Am I correct in assuming that I’m not missing anything vital in my life from having not read any late-period Robert Heinlein?
Other than a roaring good argument with rabid Heinlein fans, no, not really.
Yeah, I liked his early stuff, up until about The Moon is a Harsh Mistress. His later stuff ranges from interesting but wanky to unreadable.
You’ve previously made clear you don’t like his stuff so I’m not going to bother trying to change your mind but since you ask …
No idea what period they fall into but the ones I like are (in no particular order) Puppet Masters, Friday, Starship Troopers, Moon Is A Harsh Mistress, Space Family Stone & Tunnel In The Sky. Then there’s Between Planets, Starman Jones, Have Spacesuit Will Travel & Man Who Sold The Moon which are OK but not something I will hurry back to. The other ones that I’ve read have the occasional nice feature but are otherwise uninteresting as far as I am concerned.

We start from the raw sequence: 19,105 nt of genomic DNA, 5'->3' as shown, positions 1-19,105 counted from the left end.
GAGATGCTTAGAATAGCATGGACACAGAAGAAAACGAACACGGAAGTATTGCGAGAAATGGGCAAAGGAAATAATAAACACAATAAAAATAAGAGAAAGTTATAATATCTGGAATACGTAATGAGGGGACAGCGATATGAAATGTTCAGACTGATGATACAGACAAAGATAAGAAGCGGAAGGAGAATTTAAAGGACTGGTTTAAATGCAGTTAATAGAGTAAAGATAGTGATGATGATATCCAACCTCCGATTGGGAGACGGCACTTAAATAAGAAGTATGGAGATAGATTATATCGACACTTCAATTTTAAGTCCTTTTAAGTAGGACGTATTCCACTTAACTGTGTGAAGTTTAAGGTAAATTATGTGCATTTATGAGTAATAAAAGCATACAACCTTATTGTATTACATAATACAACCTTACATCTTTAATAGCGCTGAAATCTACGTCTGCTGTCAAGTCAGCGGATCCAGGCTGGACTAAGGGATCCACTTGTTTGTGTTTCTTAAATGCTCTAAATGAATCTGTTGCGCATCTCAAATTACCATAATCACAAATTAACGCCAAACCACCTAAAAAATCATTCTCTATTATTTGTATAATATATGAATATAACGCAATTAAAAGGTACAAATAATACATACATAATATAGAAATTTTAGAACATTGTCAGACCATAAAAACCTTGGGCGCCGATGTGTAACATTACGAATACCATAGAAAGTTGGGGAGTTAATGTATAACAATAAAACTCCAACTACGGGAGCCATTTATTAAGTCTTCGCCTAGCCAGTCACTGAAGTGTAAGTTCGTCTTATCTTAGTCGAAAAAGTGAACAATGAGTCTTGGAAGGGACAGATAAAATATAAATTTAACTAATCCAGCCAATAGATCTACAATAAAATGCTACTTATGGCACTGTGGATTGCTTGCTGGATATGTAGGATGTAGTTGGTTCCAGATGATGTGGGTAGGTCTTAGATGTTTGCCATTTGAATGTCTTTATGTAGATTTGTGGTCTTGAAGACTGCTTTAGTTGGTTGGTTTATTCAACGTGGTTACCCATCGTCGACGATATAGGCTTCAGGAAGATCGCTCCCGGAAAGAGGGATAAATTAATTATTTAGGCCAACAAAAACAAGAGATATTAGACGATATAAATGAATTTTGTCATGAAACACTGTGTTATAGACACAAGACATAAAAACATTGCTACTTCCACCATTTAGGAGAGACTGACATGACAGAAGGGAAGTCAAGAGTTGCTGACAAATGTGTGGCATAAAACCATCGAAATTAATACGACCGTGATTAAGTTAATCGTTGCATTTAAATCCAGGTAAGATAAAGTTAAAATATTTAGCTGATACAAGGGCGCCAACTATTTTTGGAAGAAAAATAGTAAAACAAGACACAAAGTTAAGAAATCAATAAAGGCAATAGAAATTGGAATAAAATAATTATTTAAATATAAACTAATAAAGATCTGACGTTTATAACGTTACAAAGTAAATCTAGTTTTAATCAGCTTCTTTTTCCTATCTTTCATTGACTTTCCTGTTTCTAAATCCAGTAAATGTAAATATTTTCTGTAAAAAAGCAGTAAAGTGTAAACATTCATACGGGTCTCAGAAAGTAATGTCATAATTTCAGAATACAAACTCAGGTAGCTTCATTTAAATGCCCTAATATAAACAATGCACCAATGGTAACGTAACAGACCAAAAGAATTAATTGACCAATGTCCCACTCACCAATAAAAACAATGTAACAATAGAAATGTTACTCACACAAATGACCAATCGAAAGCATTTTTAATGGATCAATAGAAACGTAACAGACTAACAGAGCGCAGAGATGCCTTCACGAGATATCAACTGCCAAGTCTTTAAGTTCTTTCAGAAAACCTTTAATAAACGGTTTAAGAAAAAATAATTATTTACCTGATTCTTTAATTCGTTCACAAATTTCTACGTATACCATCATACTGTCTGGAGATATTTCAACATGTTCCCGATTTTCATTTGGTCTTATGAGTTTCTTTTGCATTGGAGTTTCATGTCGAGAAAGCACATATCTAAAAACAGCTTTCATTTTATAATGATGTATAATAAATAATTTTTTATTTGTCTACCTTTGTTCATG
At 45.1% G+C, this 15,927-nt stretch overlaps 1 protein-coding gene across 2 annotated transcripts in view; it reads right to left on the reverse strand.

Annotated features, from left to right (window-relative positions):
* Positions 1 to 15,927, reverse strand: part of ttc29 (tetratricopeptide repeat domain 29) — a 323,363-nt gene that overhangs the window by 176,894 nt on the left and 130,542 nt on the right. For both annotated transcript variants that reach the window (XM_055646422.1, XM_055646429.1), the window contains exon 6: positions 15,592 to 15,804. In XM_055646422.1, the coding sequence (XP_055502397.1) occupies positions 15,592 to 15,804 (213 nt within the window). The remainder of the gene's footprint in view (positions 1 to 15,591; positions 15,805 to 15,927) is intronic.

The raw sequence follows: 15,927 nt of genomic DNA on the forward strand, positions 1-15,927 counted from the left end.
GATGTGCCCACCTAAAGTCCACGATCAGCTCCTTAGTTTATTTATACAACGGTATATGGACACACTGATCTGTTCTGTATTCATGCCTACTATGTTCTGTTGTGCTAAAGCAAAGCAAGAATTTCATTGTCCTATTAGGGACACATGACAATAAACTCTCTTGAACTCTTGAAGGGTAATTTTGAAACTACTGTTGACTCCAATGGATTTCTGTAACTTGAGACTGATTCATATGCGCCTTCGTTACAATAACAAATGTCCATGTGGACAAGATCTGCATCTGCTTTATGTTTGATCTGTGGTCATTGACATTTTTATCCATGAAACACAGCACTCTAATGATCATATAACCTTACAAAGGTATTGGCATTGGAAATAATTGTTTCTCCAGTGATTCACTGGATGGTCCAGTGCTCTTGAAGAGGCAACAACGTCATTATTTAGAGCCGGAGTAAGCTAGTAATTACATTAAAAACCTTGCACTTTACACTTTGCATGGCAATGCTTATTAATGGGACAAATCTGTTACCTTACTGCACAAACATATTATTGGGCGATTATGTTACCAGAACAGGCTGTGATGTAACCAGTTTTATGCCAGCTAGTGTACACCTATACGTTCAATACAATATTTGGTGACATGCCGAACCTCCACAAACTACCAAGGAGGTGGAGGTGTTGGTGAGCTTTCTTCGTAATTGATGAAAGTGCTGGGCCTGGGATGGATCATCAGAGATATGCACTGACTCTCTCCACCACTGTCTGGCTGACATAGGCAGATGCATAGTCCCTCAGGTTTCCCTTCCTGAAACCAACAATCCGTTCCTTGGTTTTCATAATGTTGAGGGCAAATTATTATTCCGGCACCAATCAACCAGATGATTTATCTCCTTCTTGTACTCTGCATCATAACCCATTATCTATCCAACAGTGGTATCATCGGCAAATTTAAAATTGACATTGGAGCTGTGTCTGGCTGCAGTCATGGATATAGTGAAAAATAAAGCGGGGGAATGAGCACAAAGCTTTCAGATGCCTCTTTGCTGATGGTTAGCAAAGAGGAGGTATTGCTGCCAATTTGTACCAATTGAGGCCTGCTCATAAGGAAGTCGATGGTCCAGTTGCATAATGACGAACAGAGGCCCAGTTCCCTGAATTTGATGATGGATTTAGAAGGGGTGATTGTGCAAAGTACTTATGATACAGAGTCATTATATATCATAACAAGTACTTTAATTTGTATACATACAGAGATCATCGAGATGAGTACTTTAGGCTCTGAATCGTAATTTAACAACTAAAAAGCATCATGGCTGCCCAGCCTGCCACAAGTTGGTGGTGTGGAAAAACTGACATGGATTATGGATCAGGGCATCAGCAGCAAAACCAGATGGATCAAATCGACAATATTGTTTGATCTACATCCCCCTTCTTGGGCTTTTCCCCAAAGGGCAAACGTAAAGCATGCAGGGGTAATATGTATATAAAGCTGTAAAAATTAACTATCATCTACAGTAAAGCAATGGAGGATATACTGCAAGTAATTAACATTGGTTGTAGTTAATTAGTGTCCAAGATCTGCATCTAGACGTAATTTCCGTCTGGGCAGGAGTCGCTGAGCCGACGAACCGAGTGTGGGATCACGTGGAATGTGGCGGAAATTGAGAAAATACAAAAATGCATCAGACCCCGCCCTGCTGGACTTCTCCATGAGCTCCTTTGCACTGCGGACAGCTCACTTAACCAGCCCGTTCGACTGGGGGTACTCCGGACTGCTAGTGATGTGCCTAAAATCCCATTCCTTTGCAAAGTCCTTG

As the saying goes … YMMV.
I have actually read a few of those (Have Spacesuit Will Travel, Tunnel in the Sky) as well as some of his early short stories.
Which late-period RAH was Stross’ “Saturn’s Children” inspired by?
I’ve not read Saturn’s Children but according to Wikipedia:
Stross has said that it is “a space opera and late-period [Robert A.] Heinlein tribute”(specifically Heinlein’s Friday)
So apparently Friday is late period RAH in which case you may be missing out on something. But then again maybe not. You’ll have to read it and find out. Mind you, I’m not sure I’d use such a strong word as “vital” for the work of any author either way.
It’s entirely possible that Stross has read “Friday” so that we don’t have to, then gone and written a better book, for given values of “Better”.
There’s a sequel, “Neptune’s Brood” (which I haven’t read yet) which is all about mermaids in space, and has a plot about a massive financial scam,